Bayesian hierarchical framework

We implemented the model in the Bayesian statistical software Stan 2.18.2 [27]. The ODEs for each country were numerically integrated in parallel, with a starting date in 1999. There were nine free model parameters \(\{\beta ,\tau ,\xi ,\nu ,\omega ,\kappa ,\delta ,\eta ,\iota \}\) and one fixed parameter \(\mu\) for each country. We imposed a hierarchical structure on the parameters related to NNRTI resistance (\(\omega\) and \(\iota\)). The other parameters were independently estimated for each country. We selected weakly-informative prior distributions for all free parameters and conducted prior predictive checks to ensure that the chosen priors limited the range of explored parameter space to sensible values [28]. By fitting the full hierarchical model to all available data, we obtained the joint posterior distribution for the nine free model parameters in each country. Further details are available in Additional file 1: Appendix, pp 4–8.

Socio-economic variables

We explored associations between the fragility index of ART programmes to pretreatment NNRTI resistance and seven country-level variables measuring characteristics of health systems and countries: (i) pregnant women who received NNRTIs for PMTCT as a proportion of HIV-1 adult prevalence, (ii) total health expenditure per capita (in $ purchasing power parity), (iii) the proportion of international donor funding in total health expenditure, (iv) proportion of out-of-pocket health expenditure, (v) gross national income per capita (in $), (vi) proportion of rural population, (vii) proportion of unemployed. Data were retrieved from the World Bank or UNAIDS [4, 24]. We used the mean over the years 2000 to 2018 for this analysis. We computed Spearman's rank correlation coefficients between the estimated indicator of the response of ART programmes to pretreatment NNRTI resistance and each of the seven country-level covariates.

Funding

National Institute of Allergy and Infectious Diseases (grant 5U01-AI069924-05) and Swiss National Science Foundation (grant 174281). Study funders had no role in study design, data analysis, interpretation of results, or writing of the report.

Results

The model reflected the general trends of HIV-1 prevalence, ART coverage, AIDS-related mortality and population size in each country for the period 2000–2018 (Fig. 2). The levels and trends of HIV-1 adult prevalence varied by country. Higher prevalences were observed in Botswana, Eswatini, and Lesotho and lower, decreasing prevalences in Malawi, Zambia, and Zimbabwe. The model fitted the course of AIDS-related mortality less well, but it captured the magnitude and overall trends of mortality in each country. The timing of the ART rollout also varied across countries (Figs. 2, 3A). It occurred first in Botswana and Namibia, quickly followed by most of the other countries, except Mozambique, which rolled out ART later and at a lower rate. The peak rate at which patients initiated first-line ART was highest in Zimbabwe and Eswatini, and lowest in Mozambique and Lesotho (Fig. 3A).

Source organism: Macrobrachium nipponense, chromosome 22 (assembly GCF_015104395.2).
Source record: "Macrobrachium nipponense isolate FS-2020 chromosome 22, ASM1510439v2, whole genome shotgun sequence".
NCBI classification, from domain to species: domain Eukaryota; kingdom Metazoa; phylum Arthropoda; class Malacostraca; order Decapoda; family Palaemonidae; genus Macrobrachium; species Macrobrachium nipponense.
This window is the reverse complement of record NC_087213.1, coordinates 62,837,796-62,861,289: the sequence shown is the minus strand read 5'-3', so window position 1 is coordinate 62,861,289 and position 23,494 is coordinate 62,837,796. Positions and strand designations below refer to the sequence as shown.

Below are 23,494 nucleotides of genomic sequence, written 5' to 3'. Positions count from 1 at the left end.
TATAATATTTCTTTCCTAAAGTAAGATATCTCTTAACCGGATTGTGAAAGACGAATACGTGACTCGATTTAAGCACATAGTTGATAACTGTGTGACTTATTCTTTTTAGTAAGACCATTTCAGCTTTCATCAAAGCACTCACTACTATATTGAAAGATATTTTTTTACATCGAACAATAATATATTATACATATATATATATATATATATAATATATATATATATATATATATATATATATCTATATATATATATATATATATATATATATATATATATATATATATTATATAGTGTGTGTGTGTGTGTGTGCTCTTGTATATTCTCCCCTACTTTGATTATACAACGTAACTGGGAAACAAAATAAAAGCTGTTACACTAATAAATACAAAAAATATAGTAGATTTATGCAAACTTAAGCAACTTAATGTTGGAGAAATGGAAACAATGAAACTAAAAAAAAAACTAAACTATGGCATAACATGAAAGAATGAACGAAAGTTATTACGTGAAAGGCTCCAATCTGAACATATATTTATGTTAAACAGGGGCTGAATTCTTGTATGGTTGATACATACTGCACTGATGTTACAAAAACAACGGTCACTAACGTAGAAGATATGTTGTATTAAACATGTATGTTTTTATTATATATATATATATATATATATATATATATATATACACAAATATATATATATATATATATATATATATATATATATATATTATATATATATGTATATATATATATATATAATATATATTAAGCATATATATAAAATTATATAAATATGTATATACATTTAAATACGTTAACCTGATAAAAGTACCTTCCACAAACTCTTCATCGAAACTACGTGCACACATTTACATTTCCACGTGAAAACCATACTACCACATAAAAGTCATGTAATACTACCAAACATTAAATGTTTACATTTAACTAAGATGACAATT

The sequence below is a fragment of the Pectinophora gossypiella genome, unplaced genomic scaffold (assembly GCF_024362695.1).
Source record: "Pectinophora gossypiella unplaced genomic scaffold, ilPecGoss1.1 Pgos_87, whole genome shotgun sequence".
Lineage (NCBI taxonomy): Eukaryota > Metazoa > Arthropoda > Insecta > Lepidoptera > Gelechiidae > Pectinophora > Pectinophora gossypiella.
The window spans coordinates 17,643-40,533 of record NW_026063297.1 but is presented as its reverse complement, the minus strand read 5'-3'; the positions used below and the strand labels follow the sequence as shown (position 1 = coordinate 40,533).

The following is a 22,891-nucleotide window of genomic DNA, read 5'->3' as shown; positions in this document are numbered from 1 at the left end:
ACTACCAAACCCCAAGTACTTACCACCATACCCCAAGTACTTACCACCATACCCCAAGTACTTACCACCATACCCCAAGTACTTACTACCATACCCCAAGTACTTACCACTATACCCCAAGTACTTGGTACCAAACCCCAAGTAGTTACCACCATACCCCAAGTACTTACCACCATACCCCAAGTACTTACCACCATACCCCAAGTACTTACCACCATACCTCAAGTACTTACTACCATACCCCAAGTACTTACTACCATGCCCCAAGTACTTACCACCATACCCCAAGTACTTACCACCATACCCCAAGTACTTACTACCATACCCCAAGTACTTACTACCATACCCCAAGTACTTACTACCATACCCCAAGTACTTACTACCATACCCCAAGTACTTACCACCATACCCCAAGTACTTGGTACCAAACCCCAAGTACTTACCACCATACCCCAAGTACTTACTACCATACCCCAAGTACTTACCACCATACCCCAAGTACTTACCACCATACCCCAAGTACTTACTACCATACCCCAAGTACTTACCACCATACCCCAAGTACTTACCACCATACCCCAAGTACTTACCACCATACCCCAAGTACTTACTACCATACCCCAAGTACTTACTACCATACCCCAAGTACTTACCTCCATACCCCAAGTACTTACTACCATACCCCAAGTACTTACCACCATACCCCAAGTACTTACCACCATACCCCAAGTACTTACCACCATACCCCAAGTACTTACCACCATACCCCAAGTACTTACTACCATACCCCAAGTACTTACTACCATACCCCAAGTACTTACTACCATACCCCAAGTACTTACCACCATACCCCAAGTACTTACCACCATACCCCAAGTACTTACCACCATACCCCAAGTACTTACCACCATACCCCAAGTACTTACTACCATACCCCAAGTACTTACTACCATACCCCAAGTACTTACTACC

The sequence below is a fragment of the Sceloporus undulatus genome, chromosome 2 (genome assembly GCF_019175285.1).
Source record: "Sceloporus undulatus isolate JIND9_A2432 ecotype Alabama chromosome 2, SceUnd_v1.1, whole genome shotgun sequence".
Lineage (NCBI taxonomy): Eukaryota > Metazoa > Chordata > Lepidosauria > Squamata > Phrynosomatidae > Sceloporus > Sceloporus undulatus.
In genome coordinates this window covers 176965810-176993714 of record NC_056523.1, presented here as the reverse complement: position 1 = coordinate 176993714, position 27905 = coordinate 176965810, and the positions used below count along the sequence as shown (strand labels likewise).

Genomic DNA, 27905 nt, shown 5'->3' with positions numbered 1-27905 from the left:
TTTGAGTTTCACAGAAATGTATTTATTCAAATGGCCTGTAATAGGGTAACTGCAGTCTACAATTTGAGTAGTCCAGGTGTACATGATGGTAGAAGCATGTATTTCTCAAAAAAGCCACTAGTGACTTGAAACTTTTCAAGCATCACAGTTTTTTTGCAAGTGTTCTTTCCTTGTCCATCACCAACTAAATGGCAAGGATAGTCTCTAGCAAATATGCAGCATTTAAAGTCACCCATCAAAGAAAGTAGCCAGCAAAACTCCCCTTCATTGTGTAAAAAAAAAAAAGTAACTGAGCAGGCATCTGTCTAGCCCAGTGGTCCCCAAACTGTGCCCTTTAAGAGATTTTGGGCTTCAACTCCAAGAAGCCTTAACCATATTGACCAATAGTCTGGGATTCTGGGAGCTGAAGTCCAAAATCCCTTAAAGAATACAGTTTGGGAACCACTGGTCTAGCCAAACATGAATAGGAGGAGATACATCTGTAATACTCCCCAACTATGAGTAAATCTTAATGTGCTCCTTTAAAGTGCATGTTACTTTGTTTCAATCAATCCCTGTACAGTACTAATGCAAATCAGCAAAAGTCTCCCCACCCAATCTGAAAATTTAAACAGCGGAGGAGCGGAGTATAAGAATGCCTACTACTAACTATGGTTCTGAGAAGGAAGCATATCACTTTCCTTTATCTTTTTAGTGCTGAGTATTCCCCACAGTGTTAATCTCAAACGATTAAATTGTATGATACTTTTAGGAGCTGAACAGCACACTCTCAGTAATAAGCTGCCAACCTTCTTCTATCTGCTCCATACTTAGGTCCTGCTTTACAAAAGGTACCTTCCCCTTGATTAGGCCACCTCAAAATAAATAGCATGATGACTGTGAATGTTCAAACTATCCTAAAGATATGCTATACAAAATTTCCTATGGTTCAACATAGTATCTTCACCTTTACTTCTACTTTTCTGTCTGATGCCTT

Fig. 2
figure2

Model fit for HIV-1 prevalence, ART coverage, mortality, and population size for nine countries of southern Africa, 2000 to 2018. Circles represent data obtained from UNAIDS and the World Bank. Lines and shaded areas correspond to model predictions (median posterior and 95% credible interval)

Fig. 3
figure3

A Visualising ART rollout: change in the rate of ART initiation (per year) between 2000 and 2018 as estimated from the model. B Estimates of the fragility index of ART programmes by country. C Three-way scatter plot between the posterior samples of: the fragility index of ART programmes (y-axis), the proportion of all persons living with HIV that initiated ART over the period 2000–2018 (x-axis) and the predicted levels of pretreatment NNRTI resistance (PDR) in 2018 (colour gradient). BWA Botswana, ESW Eswatini, LSO Lesotho, MWI Malawi, MOZ Mozambique, NAM Namibia, RSA Republic of South Africa, ZMB Zambia, ZWE Zimbabwe